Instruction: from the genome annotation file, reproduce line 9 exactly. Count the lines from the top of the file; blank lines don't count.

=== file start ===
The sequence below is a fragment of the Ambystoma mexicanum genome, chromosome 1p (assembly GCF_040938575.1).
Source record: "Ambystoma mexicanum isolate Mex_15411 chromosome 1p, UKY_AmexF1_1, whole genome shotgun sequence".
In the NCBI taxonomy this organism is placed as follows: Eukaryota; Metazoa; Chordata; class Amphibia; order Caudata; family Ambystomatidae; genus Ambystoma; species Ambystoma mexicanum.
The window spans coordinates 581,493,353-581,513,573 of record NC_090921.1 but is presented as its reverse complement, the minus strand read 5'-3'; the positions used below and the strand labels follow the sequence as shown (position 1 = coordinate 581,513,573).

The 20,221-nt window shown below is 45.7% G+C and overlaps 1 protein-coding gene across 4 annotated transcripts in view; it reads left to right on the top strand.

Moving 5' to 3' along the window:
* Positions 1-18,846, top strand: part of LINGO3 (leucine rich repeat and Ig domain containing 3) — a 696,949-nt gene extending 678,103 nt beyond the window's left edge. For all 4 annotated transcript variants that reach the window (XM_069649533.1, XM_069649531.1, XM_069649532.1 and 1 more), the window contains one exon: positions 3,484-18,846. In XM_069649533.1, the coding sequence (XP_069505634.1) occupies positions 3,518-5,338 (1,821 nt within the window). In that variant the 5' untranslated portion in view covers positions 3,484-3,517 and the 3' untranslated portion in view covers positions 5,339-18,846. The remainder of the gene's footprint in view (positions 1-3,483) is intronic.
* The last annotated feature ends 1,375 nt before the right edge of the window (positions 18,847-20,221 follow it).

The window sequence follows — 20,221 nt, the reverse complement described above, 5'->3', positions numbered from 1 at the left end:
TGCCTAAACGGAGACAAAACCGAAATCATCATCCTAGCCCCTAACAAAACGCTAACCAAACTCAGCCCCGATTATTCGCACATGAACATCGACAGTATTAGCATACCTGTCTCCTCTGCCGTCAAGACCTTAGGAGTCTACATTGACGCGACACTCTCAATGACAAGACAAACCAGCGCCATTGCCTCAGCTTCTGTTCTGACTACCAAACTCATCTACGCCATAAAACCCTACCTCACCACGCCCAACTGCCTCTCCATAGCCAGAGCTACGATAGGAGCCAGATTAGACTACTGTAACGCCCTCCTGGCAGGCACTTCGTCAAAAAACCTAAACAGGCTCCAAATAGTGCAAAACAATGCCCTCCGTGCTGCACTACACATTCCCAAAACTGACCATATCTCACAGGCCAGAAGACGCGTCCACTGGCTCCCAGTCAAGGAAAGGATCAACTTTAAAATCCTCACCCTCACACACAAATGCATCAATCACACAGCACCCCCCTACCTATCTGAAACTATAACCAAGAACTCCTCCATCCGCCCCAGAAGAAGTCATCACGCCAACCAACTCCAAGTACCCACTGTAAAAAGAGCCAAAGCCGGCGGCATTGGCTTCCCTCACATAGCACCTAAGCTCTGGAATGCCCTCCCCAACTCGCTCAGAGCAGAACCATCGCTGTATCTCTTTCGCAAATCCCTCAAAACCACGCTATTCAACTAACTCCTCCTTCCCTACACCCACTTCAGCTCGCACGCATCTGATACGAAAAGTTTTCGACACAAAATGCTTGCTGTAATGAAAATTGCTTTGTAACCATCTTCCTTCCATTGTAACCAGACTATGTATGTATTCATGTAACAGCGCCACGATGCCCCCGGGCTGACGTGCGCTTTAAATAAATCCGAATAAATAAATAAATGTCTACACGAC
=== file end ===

The window sequence follows — 20,221 nt, the reverse complement described above, 5'->3', positions numbered from 1 at the left end: